The method is based upon Hooke's Law. Knowing the stretch under a particular tensile load enables the unstretched length to be calculated. This equals the length of pipe between the stuck point and surface. The stretch in the pipe is found with reference to some fixed point which will not move when extra pull is applied
26.374 x Wdp x e where L = Length free pipe in metres
Wdp = Plain end pipe weight in kg/m e = Differential stretch in mm p = Differential pull in kN
735294 xWcpxe P
where: L = Length free pipe in ft
Wdp — Plain end pipe weight in lb/ft e = ins p — lbs
Reasonable estimates of the depth of the stuck point can be obtained in this way. The values obtained are less reliable asthe deviation increases due to down hole friction. Other minor inaccuracy is introduced by neglecting the changing crosssection of the string at the tooljoints.
A stuck or free-point indicator service is offered by Schlumberger and Dia-log. A sensitive electronic strain gauge is run on the logging cable. The cable transmits measurements of torque and stretch in the pipe to the surface read-out instruments.
The indicator is lowered to various depths and at each depth tension and torque are applied to the string at the surface. The strain gauge indicates whether the pipe reacts at that depth to the applied tension and the applied torque. Pipe which appears to be free in tension does notalways react to applied torque. A back-off can only succeed if the pipe is free in both senses
Seperate slim acoustic logs are designed to indicate intervals of stuck, partially stuck or free pipe which may exist below the upper stuck point.
Drillpipe or collars can be unscrewed downhole by exploding a charge inside a selected tooljoint connection, just above the stuck point.
A succesful back-off depends upon having the following.
Select a connection which has been broken during the round trips prior to the pipe becoming stuck.
Particular care should always be taken when applying torque or releasing it from the string. Keep the forces involved fully under control and keep men out of the potentially dangerous area.
Note: - Torque should be worked down the string before the string shot is fired, this may take some time.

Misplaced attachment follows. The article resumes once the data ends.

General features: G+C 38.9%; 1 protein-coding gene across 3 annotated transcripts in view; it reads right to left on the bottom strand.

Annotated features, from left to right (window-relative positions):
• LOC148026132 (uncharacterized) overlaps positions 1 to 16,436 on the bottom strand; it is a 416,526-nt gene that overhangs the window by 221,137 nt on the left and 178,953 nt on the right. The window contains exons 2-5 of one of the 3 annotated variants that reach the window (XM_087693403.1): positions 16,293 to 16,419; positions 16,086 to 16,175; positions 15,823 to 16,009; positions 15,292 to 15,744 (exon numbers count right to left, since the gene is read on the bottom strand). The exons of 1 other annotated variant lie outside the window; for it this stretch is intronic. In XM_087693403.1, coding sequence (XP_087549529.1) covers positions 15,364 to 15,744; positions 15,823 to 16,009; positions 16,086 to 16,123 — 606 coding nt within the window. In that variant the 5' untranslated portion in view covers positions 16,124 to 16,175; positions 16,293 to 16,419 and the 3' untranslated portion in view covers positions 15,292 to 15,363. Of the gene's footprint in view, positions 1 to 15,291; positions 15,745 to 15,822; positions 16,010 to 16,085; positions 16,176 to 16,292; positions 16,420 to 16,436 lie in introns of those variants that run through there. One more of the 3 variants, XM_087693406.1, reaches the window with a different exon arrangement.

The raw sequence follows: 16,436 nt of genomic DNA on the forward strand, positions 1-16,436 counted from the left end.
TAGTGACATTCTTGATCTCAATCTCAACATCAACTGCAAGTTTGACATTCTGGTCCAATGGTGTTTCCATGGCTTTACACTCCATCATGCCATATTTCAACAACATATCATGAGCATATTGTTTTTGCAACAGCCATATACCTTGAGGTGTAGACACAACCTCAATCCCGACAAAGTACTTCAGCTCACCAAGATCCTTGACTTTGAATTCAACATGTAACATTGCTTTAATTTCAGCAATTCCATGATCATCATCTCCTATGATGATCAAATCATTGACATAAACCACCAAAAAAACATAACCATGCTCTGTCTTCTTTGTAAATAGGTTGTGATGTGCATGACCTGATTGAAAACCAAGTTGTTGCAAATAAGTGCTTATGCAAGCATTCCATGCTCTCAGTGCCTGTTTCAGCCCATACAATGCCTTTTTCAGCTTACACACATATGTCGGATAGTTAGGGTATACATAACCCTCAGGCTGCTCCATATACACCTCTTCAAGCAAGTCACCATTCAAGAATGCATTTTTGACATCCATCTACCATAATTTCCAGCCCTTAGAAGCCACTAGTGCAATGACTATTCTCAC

If the string fails to backoff after the firing of the charge, continue to work the torque down the string before trying another string shot.
sufficient left-hand, or reverse torque at the joint zero or slightly positive tension at the joint a sufficiently large explosive charge, accurately located at the joint
The ideal tensile load is zero, ie with the threads subject to neither compression nor tension. However, since a zero tensile load is difficult to achieve, pull is applied which will develop a slight tension rather than compression. Over the years there has been some debate regarding the surface pull required to achieve this condition. Since the pipe is held down then it can be assumed that buoyancy does not affect the pipe above the stuck point. However, as soon as the joint is cracked buoyancy will act on the freed pipe.
If buoyancy does not apply then the pull required to maintain the drillpipe in tension will be the total weight of pipe above the stuck point plus the weight of other equipment such as blocks.
An alternative method for finding the required pull is to use the actual hook load observed by the Driller just before getting stuck:
c -ir-,.. Hookload-wt, of blocks-weight of fish in mud , ,. , , Required Pull = y + wt. of blocks
In deviated wells with excessive drag and pull it will be difficult to develop the correct tension at the joint and more than one attempt may be necessary before a successful backoff is achieved. In a highly deviated well the pipe weight may be partially supported.
If the hookload while moving the string slowly up has been observed prior to becoming stuck, the following method can be used to estimate the required pull:
Listed below are fishing tools often kept on the rig site for various hole sizes drilled.
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